Be prepared for Crisis, always ‘ante portas’
Be prepared for Crisis, always ‘ante portas’. When we were preparing the Crisis Preparedness Workshop, we’ve measured all the corporate crisis reported in media. The list has 200 corporate crisis within the last 8 years in the US and E.U!! Siemens, Whole Foods, Novartis, Uber, VW, Chipotle, Fifa, Starbucks, Facebook-Analytica, Halifax, Google. The list is long.
Be prepared for Crisis, always ‘ante portas’
A few days ago, a Greek batteries’ factory was on fire. A well-respected company. Suddenly, all stakeholders turned their attention to the company. Local communities, media, authorities and policymakers. Meetings, official announcements, reactive statements on environmental protection, toxic waste, health and safety, employees, operations shut-down, and many more issues. Far away from the company’s value, history and heritage, and how good they are…
If you google “crisis, cases” you’ll see thousands of examples of quotes, hard-facts, studies, crisis response cases …and tension. But most probably if you ask a CEO to prepare his units for a crisis, you will get a response like “it can’t happen to us; we have more pressing matters to attend“. Even multinationals expect to get support from the HQ, only when some issue occurs.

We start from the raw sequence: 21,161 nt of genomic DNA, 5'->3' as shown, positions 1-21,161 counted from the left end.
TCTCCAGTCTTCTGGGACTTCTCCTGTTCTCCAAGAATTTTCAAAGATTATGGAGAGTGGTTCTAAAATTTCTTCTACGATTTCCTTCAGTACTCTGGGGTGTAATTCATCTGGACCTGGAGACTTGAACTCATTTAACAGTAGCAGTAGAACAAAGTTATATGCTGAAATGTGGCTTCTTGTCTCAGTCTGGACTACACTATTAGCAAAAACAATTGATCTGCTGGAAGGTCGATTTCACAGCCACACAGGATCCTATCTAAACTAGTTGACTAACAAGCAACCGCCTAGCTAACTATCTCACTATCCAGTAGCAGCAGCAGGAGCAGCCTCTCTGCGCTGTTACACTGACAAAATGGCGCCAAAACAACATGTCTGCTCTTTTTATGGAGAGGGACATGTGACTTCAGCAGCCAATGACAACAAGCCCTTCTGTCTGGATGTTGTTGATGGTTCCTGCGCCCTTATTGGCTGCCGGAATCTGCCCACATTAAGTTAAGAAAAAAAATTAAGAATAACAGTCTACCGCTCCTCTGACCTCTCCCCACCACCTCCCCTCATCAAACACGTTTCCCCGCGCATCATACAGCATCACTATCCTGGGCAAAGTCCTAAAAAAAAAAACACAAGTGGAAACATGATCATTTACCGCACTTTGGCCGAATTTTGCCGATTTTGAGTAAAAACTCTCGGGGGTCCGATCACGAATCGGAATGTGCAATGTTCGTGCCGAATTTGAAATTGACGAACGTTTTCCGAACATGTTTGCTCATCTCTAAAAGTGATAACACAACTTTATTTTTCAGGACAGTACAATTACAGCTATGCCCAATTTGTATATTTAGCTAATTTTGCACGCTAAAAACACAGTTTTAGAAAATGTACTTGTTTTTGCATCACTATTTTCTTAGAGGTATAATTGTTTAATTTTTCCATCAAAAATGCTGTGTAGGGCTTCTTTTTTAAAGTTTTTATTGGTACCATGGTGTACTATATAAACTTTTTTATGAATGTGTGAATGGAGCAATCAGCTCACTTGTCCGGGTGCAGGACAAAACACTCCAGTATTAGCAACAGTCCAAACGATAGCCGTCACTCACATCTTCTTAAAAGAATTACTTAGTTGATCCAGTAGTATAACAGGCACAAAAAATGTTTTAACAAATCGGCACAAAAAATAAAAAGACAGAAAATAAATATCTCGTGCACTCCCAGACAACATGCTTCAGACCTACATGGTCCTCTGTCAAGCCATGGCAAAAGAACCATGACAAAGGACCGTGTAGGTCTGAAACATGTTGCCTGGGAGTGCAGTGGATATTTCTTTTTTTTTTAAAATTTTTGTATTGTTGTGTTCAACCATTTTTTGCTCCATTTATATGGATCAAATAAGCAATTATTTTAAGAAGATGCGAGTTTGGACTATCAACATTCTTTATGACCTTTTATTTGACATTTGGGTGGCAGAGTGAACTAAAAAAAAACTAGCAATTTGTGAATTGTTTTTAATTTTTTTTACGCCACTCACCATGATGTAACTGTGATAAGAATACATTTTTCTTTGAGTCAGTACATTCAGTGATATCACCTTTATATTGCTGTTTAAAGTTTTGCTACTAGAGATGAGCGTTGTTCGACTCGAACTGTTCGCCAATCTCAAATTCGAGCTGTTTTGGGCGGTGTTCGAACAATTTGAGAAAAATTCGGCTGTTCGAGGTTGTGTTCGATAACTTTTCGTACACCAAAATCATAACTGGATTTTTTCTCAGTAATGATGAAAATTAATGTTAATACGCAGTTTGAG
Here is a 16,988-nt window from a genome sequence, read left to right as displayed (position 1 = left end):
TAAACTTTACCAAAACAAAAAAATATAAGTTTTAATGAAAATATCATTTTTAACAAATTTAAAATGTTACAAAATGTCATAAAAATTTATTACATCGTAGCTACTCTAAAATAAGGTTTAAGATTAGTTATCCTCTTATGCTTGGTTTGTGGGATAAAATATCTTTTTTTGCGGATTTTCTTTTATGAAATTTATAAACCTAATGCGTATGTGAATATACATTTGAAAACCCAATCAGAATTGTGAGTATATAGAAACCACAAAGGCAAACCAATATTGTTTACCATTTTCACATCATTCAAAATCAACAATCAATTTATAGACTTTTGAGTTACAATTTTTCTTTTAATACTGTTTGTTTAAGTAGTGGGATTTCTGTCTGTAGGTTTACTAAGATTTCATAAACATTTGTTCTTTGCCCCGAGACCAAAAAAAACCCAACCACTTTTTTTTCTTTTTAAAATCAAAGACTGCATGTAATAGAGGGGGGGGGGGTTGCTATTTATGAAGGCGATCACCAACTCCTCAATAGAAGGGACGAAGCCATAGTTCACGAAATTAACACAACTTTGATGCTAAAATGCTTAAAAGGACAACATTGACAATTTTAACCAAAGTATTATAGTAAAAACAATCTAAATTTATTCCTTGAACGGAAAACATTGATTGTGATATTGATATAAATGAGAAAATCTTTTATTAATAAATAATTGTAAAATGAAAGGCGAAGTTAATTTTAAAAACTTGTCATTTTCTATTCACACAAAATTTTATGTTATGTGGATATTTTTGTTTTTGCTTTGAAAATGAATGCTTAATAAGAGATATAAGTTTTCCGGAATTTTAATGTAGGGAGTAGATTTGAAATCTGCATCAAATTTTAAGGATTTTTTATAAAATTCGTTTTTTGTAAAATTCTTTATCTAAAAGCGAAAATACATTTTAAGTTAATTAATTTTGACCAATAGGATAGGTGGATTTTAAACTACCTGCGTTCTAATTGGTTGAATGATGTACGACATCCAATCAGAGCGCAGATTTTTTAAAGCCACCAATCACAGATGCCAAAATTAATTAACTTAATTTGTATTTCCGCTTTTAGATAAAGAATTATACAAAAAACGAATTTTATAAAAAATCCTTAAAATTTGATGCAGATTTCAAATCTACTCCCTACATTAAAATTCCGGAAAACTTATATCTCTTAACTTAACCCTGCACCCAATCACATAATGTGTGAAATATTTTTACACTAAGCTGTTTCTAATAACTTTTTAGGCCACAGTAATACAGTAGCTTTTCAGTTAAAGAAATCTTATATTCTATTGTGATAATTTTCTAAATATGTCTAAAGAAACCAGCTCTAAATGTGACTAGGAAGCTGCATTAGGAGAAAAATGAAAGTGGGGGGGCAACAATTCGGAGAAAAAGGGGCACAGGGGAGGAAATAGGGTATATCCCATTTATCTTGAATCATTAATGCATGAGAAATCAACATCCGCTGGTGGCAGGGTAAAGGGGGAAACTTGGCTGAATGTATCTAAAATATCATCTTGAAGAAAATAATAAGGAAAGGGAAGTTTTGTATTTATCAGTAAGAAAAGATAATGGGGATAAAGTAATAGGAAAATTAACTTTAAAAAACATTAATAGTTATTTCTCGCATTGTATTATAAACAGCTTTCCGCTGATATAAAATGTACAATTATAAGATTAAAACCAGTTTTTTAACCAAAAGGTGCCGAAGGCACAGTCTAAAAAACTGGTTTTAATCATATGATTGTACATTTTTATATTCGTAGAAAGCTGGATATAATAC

But what is the real cost of ‘investing’ few hours and resources to be crisis-ready? Is it corporate arrogance, or pure incompetence to prepare proactively for business continuity and perception risks?
Crisis? Google it…
The Siemens case was estimated at a direct cost of $2,2 billion. The VW emissions’ scandal retracted back some million cars. The food giants in the US pay constantly fines when accused of their product ingredients, or for their employee policies. Even a local rotisserie in my hometown is against customers who happened to visit its kitchen… Yes, I know “it can’t happen to us…“.
The Uber lost its London license. Google was accused of its autonomous car-crash (to a school bus) and then for tax evasion in many EU countries. Consumer rights against company practices skyrocket in the Ombudsman’s list in almost every European country. I know, “it can’t happen to us…“.
When we were preparing the “Crisis Preparedness Workshop” back in Nov. 2017, we’ve measured all the corporate crisis reported in media. Can you picture this? The list has 200 corporate crisis within the last 8 years in the US and E.U.!!! Siemens, Whole Foods, Novartis, Uber, VW, Chipotle, Fifa, Starbucks, Facebook-Analytica, OTT revenue, Halifax, Google. Long list.
Crisis in paedophilia, data, and channels
YouTube has taken the heat off the Facebook-Analytica data crisis, thanks to revelations it is still running adverts on video channels promoting paedophilia, white nationalists and North Korean propaganda. Overnight, same day, an investigation by CNN claimed that advertising for 300 companies including retailers, tech giants, newspapers and government agencies had been running on extremist video channels.
Crisis for Wi-Fi on-plane
Virgin America was the first to offer onboard Wi-Fi in 2008. No one could predict that the day would come when an aviation emergency would be broadcasted live, as Facebook live, real-time by a passenger. On April 17, 2018, a passenger on Southwest Airlines Flight 1380 broadcasted what he thought was his final goodbyes after an explosive decompression on the aircraft.